The Bryant Park Dance Party is a free Wednesday evening series of Latin dance parties at Bryant Park in Midtown, Manhattan from May 2 – June 8, 2018.
Bryant Park Dance Party
The Party is produced by Talia Castro-Pozo, the queen of Latin parties in New York City.
Learn to dance with free basic lessons from 6 pm – 7 pm.
Then try out your moves to live music from 7 pm – 8:30 pm.
The Party is fun for dancers of all levels. One of the great things about a Castro-Pozo dance party is that everybody dances with everybody whether you are a beginner or a master. It’s really fun. ¡Bravo!
Spring 2018 Bryant Park Dance Party Lineup
Salsa Dura: Doug Beavers & Titanes del Trombon – Tribute to Cheo Feliciano
Wednesday, May 2 at 6 pm
Salsa Dura is “hard Salsa” in the style of 1970s New York City.
2018 Grammy Nominee Doug Beavers brings his hard-hitting 3-trombone band “Titanes del Trombón” for a special tribute to one of his idols: Puerto Rican salsa legend Jose Luis “Cheo” Feliciano. The band will present Beaver’s all-time favorites of Feliciano’s as well as seldom-performed material from Cheo’s late-70’s and 80’s work.
Beavers is an American trombonist and band leader with an Afro – Spanish heritage. He is best known for his work with Eddie Palmieri.
Salsa is Cuban music popularized by Puerto Rican, Dominican and other musicians in New York City.
Bhangra: Rhythm Tolee Plays Bhangra & Bollywood
Wednesday, May 9 at 6 pm
For the first time, Bryant Park hosts a bhangra dance party. The joyful and free-spirited Indian dance style is taught by the acclaimed Bhangra Masala Dance Company. Live bhangra and Bollywood music is performed by award-winning New York-based Punjabi band Rhythm Tolee.
So you think Bhangra isn’t Latin? Many Caribbeans have an Indian heritage. Where do you think West Indian curry comes from?
Bhangra comes from Punjab state in the very north of India. Spanish Flamenco originated with the Romany people who were traveling court musicians there. Those of us who grew up in south Asia recognize our rhythms, melodies, voices and dances in Spanish Flamenco.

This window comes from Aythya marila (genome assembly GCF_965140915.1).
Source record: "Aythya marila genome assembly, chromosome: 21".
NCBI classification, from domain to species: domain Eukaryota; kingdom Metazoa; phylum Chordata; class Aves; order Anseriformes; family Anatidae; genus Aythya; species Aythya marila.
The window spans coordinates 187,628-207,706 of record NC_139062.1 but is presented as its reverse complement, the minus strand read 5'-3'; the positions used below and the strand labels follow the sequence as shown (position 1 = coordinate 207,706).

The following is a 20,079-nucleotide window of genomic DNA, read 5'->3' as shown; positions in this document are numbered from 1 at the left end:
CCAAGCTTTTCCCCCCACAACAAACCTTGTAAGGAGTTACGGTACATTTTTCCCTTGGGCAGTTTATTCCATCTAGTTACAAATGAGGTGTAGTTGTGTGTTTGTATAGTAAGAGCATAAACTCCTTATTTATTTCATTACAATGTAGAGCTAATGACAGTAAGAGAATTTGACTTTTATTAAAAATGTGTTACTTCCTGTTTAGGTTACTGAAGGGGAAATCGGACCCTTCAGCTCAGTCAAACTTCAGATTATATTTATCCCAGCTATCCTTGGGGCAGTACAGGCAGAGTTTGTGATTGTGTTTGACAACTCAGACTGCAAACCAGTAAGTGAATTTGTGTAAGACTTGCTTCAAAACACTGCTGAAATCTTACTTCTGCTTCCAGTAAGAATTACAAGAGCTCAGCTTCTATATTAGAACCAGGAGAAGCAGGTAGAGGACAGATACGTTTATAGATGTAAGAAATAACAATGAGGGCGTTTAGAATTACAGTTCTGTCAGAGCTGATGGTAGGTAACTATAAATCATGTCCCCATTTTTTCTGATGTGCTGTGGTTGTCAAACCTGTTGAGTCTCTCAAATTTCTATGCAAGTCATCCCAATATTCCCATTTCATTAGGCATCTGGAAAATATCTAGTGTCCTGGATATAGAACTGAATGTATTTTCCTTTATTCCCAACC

Tangolandó: Sofia Tosello & Yuri Juarez
Wednesday, May 16 at 6 pm
Tangolandó is a new form of dance music that fuses tango with varieties of Latin and African rhythms. Learn the steps to this cross-cultural art form, and then dance to live music by the artists – Sofia Tosello and Yuri Juarez – who helped create it.
Sofia is Argentine from Córdoba. Yuri is Afro – Peruvian from Lima.
Tango is from Argentina and Uruguay.
Swing: Svetlana and the Delancey Six
Wednesday, May 23 at 6 pm
Svetlana and the Delancey Six make sophisticated, sultry, foot-stomping swing music. Led by exciting young vocalist Svetlana Shmulyian, the band combines swing with pop and songwriter sensibilities to create revelries fit for the 21st century.
You think Swing isn’t Latin? Well Swing came out of Harlem. It was originally a Black dance and we are Black too. Latin Jazz is a mix of that Harlem big band sound and our Caribbean music. Where do you think Tito Puente learned to play like that? As a kid, he hung out at the clubs in Harlem.
Cumbia & Vallenato: Gregorio Uribe
Wednesday, May 30 at 6 pm
One of the most well-known and acclaimed Colombian musicians in New York, Gregorio Uribe brings his powerful band to perform a show featuring two classics of Colombian folk music: Cumbia and Vallenato.
Uribe is from Bogotá.
Bachata: Wilson Daniel & Orquestra
Wednesday, June 6 at 6 pm
Beloved Bachatero Wilson Daniel and seven other talented musicians from the Dominican Republic come together to play bachata with a classical feel and rooted sound.
Bachata is Dominican. Today it is loved everywhere. Bachata was just nominated by UNESCO for inclusion on its list of the Intangible Cultural Heritage of Humanity.
Latin Festival: Cha Cha, Boogaloo, and Salsa – The New Swing Sextet and Quintero’s Salsa Project
Friday, June 8 from 5 pm – 10 pm
An innovative exponent of Latin Jazz, Salsa, and Pop music for five decades, the Grammy-nominated New Swing Sextet plays Cha Cha and Boogaloo tunes that capture the excitement and turbulence of 1960’s New York.
Renowned Venezuelan percussionist Luisito Quintero – who has played with such greats as Celia Cruz, Marc Anthony, and Tito Puente and was Grammy-nominated in 2015 for his 3rd Element Latin Jazz album – infuses Salsa music with Afro-Caribbean rhythms to create a fresh and dynamic sound.
Visiting the Bryant Park Dance Party
Sixth Ave between 40th & 42nd St
The dress code is casual, but we dress up to go to the corner bodega, so…
- (7) to 5th Avenue – Bryant Park
- (E) to 42nd St – Bryant Park
- (B) (D) (F) (M) to 42nd St – Bryant Park
- (N) (Q) (R) (W) to Times Square – 42nd St
- (4) (5) (6) to Grand Central – 42nd St
For more information, visit bryantpark.org